This book was on my “digital shelf” for quite some time. I deeply regretted not having read it before. David Marquet, an experienced Navy officer, does an amazing job narrating how he, a newly appointed captain of the USS Santa Fe, managed to transform a demotivated group of followers into engaged leaders.
There’s one thing that is constant in the software development world: change. In this book, the authors (Neal Ford, Rebecca Parsons, Patrick Kua) offer a high-level guide on incremental developments and how that can be applied to architecture. It covers how standard practices like Domain-Driven Design, Continuous Delivery and Testing play an important role in building and evolving software.
How to Align People and Build the Right Product? That’s what this book distils in its 187 pages. The author (Paulo Caroli), which I had the chance to work with at ThoughtWorks, provides an amazing framework for building the right product. Additionally to the book, I also joined the workshop Paulo has presented in Berlin.
I had high expectations for this book, which after methodically reading it from cover to cover, were not fulfiled. Being fair, I believe it can be a way better book to introduce DDD (instead of Eric Evans bible), but for people with a good knowledge of it, it provides almost no value.
A re-read of his classical book. Most of the things are no longer applicable, but reading this book is almost like an entertainment thing. Page after page, I can imagine DHH (Rails creator), envisioning how he would use the concepts to build the famous framework. There’s one thing that doesn’t get old with this book: the continuous exercise Martin Fowler performs to build simple things, which can be iteratively improved.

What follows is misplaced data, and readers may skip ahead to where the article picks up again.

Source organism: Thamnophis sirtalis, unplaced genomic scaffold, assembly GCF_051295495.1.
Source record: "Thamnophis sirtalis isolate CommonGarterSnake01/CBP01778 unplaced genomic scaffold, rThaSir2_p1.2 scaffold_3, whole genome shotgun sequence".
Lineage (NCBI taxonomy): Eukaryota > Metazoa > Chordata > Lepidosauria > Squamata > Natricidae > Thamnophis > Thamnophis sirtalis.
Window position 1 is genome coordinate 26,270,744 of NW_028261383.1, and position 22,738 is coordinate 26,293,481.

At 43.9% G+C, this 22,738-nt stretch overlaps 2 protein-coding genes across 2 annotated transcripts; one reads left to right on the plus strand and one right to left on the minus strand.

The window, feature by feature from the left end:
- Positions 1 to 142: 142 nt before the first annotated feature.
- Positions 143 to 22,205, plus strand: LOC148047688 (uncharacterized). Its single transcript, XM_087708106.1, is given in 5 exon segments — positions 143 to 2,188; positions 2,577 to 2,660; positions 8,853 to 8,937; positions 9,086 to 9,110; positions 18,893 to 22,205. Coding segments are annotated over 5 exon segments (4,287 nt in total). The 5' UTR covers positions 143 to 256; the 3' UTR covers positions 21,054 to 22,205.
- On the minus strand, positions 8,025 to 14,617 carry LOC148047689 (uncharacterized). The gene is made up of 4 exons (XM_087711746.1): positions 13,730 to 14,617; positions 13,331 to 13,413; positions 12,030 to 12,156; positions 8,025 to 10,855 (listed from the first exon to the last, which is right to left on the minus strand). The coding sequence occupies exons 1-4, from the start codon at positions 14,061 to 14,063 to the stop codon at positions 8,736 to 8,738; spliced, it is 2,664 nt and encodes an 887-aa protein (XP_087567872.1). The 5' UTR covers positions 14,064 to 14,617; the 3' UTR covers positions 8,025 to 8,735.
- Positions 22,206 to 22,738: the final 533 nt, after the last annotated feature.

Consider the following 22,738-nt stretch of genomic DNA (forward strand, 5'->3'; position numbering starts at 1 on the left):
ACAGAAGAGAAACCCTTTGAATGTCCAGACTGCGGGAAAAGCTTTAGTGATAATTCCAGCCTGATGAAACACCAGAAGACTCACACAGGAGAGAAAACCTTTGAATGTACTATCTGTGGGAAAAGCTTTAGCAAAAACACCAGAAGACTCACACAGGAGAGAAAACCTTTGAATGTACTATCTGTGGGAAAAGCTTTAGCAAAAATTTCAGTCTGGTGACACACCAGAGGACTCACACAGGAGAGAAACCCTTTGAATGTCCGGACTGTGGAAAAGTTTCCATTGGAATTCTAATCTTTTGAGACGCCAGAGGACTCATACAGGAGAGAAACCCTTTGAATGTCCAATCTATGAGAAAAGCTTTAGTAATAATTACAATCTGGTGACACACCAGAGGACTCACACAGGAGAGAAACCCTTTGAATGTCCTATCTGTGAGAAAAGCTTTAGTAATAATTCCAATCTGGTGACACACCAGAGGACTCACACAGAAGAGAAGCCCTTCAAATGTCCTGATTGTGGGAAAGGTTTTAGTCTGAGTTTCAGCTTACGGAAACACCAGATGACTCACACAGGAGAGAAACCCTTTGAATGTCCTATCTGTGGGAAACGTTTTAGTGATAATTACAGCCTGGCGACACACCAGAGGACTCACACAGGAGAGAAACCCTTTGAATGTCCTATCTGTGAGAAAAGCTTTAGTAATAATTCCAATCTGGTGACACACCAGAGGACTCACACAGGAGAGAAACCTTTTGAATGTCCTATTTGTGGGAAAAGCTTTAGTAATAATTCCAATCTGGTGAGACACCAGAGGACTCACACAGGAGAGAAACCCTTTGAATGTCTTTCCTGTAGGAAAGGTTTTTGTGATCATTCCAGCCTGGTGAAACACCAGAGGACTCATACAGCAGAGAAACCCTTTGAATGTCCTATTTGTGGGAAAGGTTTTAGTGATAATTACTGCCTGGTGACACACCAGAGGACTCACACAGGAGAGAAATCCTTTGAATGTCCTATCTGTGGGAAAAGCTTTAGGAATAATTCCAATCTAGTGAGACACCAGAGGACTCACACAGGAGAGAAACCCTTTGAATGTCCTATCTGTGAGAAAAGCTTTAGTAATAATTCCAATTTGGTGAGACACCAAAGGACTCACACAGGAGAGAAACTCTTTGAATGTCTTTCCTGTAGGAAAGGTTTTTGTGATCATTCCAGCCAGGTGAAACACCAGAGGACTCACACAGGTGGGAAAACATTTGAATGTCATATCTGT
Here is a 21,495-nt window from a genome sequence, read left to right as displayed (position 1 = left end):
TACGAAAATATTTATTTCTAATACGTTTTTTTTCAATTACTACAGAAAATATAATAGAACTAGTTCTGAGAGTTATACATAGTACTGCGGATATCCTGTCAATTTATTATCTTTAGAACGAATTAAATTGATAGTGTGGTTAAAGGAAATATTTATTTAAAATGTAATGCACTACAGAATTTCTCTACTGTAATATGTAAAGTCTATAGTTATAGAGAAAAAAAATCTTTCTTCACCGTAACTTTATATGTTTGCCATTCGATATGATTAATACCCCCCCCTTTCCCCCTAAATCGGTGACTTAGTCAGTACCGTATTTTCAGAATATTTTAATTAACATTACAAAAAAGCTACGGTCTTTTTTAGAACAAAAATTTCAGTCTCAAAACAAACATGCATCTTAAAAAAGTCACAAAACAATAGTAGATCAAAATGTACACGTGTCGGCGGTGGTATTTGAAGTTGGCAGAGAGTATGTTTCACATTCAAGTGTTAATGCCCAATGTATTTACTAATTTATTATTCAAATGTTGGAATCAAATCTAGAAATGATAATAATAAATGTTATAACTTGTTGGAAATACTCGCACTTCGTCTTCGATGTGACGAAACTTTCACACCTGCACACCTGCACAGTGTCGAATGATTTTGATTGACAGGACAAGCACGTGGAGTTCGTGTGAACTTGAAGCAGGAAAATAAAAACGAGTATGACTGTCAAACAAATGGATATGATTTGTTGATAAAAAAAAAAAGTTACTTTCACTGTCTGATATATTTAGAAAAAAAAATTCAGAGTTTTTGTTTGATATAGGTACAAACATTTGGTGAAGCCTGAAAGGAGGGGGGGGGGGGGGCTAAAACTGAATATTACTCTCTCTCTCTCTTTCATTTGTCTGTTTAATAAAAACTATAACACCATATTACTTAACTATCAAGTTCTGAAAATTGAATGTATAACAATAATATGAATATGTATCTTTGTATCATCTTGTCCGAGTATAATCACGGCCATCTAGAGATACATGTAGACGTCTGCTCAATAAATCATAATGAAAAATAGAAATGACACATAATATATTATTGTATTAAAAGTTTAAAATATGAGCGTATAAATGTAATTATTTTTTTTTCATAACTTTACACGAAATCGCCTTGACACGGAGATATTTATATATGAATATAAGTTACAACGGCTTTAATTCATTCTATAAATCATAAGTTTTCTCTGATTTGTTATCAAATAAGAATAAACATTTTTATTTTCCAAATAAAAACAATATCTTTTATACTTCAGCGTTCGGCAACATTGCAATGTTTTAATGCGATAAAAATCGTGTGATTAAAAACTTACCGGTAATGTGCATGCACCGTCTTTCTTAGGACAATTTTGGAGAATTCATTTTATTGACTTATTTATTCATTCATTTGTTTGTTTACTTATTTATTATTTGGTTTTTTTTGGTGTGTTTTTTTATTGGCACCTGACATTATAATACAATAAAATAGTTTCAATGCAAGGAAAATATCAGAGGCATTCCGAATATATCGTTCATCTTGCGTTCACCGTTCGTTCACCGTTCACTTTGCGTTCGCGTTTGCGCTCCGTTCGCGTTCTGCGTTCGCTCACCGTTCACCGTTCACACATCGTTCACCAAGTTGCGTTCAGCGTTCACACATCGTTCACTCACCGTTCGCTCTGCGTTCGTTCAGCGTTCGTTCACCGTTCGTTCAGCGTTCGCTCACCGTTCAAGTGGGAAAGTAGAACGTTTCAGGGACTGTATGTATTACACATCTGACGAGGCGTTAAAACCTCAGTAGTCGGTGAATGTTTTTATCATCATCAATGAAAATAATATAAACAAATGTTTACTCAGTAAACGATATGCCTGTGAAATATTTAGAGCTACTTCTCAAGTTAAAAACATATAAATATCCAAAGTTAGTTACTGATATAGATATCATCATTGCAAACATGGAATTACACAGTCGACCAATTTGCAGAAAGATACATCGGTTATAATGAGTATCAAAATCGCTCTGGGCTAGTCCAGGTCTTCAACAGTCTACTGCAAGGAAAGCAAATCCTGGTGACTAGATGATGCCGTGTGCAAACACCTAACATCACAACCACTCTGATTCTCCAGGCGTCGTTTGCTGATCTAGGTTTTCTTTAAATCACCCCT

This book is a must-read to anyone interested in distributed systems or scalability. It gives the reader a high-level understanding of different technologies, their applicability, together with the pros and cons. I loved the chapter comparing Thrift, Protocol Buffers and Avro.
Technically that’s not a book, but an Audiobook. I’m a long-time fan from Sherlock Holmes, so I was really happy to dive into more than 55 hours of Sherlock and Watson adventures, narrated by Stephen Fry.
I found this book to be a gentle and powerful introduction to Stoic Philosophy. It covers the historical events which shaped the genesis of the philosophy, together with the concepts which emerged with this school of thought. I deeply enjoyed the read and the potential application of it to our modern life.
I'm a strong believer that people are the main "competitive advantage" of any company. I'm an eternal optimist, always ready to overcome challenges and find ways to improve things, ideally taking pragmatic decisions using data.More about me